Defense to present testimony that Moussaoui suffers mental disorder |

Defense to present testimony that Moussaoui suffers mental disorder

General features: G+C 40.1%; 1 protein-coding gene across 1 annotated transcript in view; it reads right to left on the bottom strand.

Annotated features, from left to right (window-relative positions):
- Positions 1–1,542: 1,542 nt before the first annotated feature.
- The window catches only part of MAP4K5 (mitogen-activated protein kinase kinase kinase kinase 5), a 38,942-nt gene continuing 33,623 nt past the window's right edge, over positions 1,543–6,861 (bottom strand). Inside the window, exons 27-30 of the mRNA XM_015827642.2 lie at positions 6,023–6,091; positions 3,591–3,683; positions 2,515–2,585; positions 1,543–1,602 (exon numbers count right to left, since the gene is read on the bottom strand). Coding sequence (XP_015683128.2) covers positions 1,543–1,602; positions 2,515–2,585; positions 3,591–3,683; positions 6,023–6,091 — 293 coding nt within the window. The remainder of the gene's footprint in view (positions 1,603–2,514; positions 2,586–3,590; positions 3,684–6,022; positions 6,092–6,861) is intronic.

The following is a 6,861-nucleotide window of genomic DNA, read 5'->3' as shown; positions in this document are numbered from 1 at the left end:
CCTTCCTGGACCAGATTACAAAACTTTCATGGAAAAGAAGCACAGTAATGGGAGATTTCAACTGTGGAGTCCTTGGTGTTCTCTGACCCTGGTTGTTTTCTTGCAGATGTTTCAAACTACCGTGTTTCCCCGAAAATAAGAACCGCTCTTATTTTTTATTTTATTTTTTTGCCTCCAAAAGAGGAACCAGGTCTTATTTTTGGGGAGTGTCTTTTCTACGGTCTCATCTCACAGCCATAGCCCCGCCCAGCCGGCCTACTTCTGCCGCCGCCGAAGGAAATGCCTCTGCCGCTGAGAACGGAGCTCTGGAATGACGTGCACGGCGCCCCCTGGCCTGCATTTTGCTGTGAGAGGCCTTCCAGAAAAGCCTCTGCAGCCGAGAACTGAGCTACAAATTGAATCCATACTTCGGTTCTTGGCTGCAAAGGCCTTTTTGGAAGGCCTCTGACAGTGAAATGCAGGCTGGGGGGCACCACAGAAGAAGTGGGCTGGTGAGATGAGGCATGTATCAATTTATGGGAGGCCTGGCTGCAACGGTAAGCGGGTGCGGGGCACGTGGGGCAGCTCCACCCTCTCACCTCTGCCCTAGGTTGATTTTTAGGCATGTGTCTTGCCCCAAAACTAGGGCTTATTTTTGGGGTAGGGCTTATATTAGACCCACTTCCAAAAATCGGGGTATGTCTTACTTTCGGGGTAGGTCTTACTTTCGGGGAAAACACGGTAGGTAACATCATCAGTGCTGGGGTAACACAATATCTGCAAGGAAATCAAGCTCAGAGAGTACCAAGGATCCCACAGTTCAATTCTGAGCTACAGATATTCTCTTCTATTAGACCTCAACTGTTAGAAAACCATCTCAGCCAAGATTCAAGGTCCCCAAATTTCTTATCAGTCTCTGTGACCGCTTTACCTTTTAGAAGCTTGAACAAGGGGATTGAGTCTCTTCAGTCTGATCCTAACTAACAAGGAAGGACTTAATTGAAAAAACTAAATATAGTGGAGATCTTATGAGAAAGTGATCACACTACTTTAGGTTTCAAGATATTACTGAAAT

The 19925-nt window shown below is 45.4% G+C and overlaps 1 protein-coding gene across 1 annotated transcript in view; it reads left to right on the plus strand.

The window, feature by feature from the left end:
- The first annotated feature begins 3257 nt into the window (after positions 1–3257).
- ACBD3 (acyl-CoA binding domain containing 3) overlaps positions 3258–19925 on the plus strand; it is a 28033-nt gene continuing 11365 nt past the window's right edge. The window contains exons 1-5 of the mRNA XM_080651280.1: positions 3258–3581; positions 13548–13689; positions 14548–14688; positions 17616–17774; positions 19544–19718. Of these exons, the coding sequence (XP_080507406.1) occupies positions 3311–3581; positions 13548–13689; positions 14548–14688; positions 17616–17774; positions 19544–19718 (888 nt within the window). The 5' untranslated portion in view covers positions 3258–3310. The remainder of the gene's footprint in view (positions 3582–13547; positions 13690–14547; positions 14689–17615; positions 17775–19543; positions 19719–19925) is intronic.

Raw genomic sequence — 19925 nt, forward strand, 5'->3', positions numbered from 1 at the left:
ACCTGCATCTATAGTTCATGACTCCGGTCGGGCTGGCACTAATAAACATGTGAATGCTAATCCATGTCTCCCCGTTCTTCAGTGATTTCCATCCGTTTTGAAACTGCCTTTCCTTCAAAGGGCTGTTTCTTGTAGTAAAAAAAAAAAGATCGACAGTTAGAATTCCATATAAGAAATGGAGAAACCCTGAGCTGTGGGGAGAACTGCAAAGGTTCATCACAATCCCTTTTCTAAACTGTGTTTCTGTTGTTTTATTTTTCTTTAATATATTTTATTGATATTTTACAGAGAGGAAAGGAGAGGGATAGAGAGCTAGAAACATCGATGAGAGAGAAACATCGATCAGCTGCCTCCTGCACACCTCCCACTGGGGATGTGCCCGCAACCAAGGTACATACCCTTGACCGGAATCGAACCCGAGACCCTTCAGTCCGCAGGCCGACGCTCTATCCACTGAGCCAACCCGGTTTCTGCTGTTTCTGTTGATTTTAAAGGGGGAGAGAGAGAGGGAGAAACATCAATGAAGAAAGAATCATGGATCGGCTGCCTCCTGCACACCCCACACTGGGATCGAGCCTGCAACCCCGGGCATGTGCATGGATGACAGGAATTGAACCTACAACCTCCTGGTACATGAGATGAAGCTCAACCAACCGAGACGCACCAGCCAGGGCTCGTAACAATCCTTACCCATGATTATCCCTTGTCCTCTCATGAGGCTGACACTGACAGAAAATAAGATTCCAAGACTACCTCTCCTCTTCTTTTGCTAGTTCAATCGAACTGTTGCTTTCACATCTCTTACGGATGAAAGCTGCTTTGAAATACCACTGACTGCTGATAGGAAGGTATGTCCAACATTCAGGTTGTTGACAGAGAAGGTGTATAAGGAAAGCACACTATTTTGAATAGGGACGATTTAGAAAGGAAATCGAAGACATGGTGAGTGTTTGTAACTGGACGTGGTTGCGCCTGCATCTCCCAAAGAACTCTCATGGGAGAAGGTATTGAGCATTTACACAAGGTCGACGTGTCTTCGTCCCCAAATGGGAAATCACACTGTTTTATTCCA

WASHINGTON – Lawyers for admitted terrorist conspirator Zacarias Moussaoui want to call a doctor who will testify he has a major mental disorder, likely schizophrenia, in their bid to save him from the death penalty, according to court filings.Defense lawyers have long indicated they would like to introduce psychological testimony on his behalf – despite his insistence that he’s perfectly sane – but their court filings Tuesday contained the most specific claim of illness and the first mention of schizophrenia in the record.A 37-year-old Frenchman of Moroccan descent, Moussaoui is the only person who has been charged in the United States as part of the Sept. 11, 2001 al-Qaida attacks on the World Trade Center and the Pentagon.Last April, he pleaded guilty to six conspiracy charges, but insisted he was not part of the Sept. 11 plot. However, he said he was taking flight lessons to prepare to hijack a 747 jet later and fly it into the White House if the U.S. government refused to release a radical Egyptian cleric serving a life term for the 1993 World Trade Center bombing and 1995 plots against New York landmarks.Prosecutors already have results of a court-ordered psychiatric exam by a government-appointed doctor in 2002 that ruled out mental illness, finding only personality disorder, a conclusion that is extremely helpful to the prosecution. Just before Moussaoui pleaded guilty, Judge Leonie Brinkema ruled that he was competent.Even though Moussaoui has not let defense doctors examine his mental state, defense lawyers told the court they would call Dr. Nancy C. Andreasen to testify at proceedings that begin next month to determine if he should receive the death penalty or life in prison.She “will testify that Mr. Moussaoui suffers from a major thought disorder, mostly likely schizophrenia,” their filing said.They said she would rely on her analysis of Moussaoui’s writings and court appearances, which have often been vituperative and disjointed, and on reports previously filed by Dr. Xavier F. Amador, a defense psychologist. Amador disagreed with the government-appointed doctor’s 2002 conclusion and argued that further examination was needed. They acknowledged that defense experts have not been able to interview Moussaoui.Prosecutors have said that if Moussaoui’s legal team intends to introduce evidence of psychological problems, the government is entitled to have medical experts of its own choosing conduct a psychological evaluation of the defendant. The government is seeking a court order to that effect.The defense also said it would call clinical social worker Jan Vogelsang to discuss Moussaoui’s fragmented family life, lack of supervision and of formal Islamic training. She will argue that these conditions left him susceptible to radical Islamic training as he confronted racism, cultural change and emotional losses after moving from France to England, the defense said.The defense also wants to call two Parisian academics to testify that Moussaoui’s life story fits into a pattern of how alienated second-generation immigrants of North African heritage in France and London are recruited by radical Islamist movements.A pilot and former FBI agent, Erik Rigler, will be called to testify about aviation security and about sealed factual reports including one on two Sept. 11 hijackers, Khalid al-Mihdahar and Nawaf al-Hazmi, whose presence in the United States was known before the attacks, the court filing said.Brinkema has divided the sentencing trial into two parts. First, prosecutors will try to convince jurors that the FBI would have prevented the Sept. 11 attacks if Moussaoui had told federal agents what he knew about al-Qaida’s desire to fly planes into U.S. buildings. If the jury disagrees with prosecutors, Moussaoui will receive life in prison. If jurors agree with prosecutors, they will decide whether he should be executed.Moussaoui was in custody on immigration violations in Minnesota when the hijacked jets crashed on Sept. 11.—On the Net:District Court: http://www.vaed.uscourts.govVail, Colorado

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